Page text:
Snoopy: You are most welcome. Thanks for visiting.

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  12. feefifoto: Aren't they fun to create? Much more soothing than building blocks.

    Lee Beth: Well thanks, I'm glad you stopped by.

    Azahar: That is actually my favourite one.

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  13. Stones and rocks have deep energy, obviously. These are so satisfying. I could see having an INUKSHUK as a sort of altar to a momentous event (like a wedding). Maybe we should build one next month in our new patio room between the studio and the shed where Don just laid pea gravel.

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  14. Ruth: How many people will be there? Perhaps each person could be given a stone to help build several Inukshuk as a sort of community thing.

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  15. That last one sort of reminds me of "Bimbo the Birthday Clown" from "The Uncle Bobby Show" (That dates me...).

    Lots of rocks!

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  16. Nice! I LOVE rocks! I am a crazy demented rock lover. Thanks for these pics and the story of the inukshuk. I would go crazy walking on those beaches and picking up rocks to polish. Or is that illegal there?

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  17. Hi Violet

    I come across them on the river side when I am walking, at a place that has rocky retaining banks, but I think we can safely say that they are not Inuit built...

    Happy days

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  18. I don't enjoy sunbathing, so rocky beaches are perfect for me. It's one reason I love Acadia National Park so much.

    Does the placement of the stones have any meaning as to the intention of the message? Or are they random? Great photos!

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  19. Mudhooks: Really?

    bimbo, bimbo, I'm the birthday clown y'know,
    bimbo, bimbo, here on the uncle bobby show
    bimbo, bimbo, I'm about to sa-a-ay,
    to you and you, a very happy birthda-a-y!


    thanks, I'll never get that tune out now!!

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  20. Geewits: not illegal, but I don't know how colourful they would become. I have picked up big ones for my aquarium.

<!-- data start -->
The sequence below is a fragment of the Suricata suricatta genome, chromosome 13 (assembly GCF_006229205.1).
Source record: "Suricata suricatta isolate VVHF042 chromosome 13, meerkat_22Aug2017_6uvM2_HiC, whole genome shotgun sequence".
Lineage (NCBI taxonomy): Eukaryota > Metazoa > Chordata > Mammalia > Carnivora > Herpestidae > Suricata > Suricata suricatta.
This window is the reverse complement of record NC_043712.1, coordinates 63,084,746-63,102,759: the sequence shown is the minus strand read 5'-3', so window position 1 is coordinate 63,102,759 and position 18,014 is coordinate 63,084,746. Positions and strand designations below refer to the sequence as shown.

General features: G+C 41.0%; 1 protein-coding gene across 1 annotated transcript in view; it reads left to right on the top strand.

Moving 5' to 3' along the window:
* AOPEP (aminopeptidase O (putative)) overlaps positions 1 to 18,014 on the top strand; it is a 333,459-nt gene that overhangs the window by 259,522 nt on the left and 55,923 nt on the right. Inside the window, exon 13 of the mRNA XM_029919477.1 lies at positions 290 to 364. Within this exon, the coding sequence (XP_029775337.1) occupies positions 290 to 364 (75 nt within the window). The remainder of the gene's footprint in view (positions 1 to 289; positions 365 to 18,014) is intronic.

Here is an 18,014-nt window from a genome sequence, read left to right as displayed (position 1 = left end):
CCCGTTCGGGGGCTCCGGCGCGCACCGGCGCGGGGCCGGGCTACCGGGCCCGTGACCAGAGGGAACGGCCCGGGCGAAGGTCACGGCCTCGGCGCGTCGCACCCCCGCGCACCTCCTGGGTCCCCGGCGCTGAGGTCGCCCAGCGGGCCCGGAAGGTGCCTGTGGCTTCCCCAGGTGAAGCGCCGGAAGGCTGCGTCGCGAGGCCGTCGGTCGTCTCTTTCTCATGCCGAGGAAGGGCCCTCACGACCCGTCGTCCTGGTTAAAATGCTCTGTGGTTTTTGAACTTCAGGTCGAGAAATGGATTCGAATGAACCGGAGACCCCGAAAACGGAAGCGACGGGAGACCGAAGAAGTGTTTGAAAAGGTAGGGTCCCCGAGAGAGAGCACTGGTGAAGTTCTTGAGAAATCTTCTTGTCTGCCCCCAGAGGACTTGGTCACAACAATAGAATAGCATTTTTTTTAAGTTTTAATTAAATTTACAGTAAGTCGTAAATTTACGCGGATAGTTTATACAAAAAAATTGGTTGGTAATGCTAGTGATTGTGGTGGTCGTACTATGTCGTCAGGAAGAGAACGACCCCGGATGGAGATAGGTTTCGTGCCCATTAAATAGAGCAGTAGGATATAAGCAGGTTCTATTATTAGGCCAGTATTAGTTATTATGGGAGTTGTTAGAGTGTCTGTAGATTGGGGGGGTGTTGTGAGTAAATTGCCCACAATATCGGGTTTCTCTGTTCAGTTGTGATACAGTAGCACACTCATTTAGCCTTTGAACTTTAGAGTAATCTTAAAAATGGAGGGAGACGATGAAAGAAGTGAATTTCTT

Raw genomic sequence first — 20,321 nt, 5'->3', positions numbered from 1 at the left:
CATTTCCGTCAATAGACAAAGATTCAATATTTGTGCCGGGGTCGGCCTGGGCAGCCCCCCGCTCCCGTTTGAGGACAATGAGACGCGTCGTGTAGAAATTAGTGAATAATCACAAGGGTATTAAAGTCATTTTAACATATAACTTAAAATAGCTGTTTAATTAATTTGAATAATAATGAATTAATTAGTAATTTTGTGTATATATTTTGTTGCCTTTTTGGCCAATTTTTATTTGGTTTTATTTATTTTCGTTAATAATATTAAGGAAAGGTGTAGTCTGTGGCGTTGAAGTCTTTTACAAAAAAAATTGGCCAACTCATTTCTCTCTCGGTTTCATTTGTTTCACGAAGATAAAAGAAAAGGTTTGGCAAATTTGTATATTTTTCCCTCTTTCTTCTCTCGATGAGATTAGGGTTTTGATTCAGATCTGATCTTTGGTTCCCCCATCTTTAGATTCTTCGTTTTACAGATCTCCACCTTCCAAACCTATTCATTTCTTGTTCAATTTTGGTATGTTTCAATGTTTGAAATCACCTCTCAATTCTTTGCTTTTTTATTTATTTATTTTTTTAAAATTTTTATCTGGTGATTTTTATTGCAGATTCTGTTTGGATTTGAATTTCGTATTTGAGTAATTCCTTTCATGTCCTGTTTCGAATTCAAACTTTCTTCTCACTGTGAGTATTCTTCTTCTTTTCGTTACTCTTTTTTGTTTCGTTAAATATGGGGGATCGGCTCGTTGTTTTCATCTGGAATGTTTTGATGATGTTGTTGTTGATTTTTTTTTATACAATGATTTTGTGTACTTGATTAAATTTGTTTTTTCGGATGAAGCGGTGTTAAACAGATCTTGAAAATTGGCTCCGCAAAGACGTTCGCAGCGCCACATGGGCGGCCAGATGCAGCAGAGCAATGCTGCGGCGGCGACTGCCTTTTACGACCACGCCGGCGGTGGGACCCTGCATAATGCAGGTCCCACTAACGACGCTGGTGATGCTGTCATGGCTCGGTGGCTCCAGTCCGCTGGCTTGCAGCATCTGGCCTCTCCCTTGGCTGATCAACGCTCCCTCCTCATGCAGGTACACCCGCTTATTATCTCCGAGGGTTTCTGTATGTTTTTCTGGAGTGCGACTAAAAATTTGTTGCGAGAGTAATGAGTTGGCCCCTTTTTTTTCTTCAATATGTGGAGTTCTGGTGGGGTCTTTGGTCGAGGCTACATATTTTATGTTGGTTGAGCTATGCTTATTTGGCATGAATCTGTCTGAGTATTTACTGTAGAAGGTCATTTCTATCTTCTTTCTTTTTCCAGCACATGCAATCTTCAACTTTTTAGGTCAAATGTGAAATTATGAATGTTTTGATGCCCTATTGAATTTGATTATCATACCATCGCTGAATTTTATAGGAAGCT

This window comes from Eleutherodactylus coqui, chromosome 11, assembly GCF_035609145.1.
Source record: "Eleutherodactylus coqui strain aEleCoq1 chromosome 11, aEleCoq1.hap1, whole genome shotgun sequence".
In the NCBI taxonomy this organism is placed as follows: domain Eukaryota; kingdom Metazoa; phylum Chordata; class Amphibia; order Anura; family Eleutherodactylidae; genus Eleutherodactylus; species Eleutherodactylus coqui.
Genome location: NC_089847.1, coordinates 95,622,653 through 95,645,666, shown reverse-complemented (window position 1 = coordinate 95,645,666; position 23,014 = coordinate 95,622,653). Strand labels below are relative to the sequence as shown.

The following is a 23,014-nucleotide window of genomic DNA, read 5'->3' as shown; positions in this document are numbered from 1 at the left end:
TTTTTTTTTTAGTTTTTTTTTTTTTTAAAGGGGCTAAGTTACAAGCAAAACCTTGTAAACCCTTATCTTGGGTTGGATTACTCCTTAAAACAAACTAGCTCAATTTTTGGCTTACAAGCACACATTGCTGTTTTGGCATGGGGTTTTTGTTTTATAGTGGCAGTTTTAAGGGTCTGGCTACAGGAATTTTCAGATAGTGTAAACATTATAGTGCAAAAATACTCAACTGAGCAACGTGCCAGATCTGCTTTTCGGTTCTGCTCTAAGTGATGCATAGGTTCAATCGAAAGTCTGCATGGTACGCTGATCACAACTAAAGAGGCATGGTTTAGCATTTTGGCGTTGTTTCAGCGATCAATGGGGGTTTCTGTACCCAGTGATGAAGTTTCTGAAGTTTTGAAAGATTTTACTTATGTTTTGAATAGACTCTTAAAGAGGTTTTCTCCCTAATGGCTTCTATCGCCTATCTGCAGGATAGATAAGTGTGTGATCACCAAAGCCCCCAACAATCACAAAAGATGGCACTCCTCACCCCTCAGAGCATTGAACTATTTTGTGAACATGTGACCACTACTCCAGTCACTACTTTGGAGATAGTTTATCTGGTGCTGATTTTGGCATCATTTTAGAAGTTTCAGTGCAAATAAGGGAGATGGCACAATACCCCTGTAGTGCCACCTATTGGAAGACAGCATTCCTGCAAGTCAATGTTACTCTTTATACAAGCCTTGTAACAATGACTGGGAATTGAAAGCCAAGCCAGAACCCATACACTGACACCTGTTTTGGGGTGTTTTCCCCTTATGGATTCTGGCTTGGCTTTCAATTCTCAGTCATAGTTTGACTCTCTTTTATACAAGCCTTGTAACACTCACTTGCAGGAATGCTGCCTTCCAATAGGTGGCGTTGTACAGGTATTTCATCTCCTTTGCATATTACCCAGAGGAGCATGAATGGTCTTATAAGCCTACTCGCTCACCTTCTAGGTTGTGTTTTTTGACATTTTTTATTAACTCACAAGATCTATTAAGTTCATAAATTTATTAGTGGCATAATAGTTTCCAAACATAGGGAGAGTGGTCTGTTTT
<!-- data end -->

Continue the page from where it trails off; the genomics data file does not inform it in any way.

Delwyn: Inuit inspired, then?

    Susan: I think they do mean something... to an Inuit. But if they are built by a Southerner... just a beautiful pile of rocks to admire.

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  21. Wonderful! There used to be these creations along the coast road from here to Kaikoura but they were eventually taken dwon as they were causing too much disruption of the traffic - narrow roads being clogged by sightseeing motorists etc.

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  22. A local blogger I know has created a 6-foot inukshuk in his home out of old stereo receivers and speakers. One of them actually works so it plays music too.

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  23. What beautiful formations. I would rather look at the rocks in the clear waters than the sand and silt at the beach. Lovely. Sorry I am late getting around. My hunt is HERE.

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  24. Amanda: imagaine that - too much of a photo op!

    XUP: glad he is not my neighbour.

    srp: the rocks will always be here.

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  25. Very cool. Did you build the cairns?

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  26. csl: these ones were already standing there when I got to the waterfront, which was a surprise.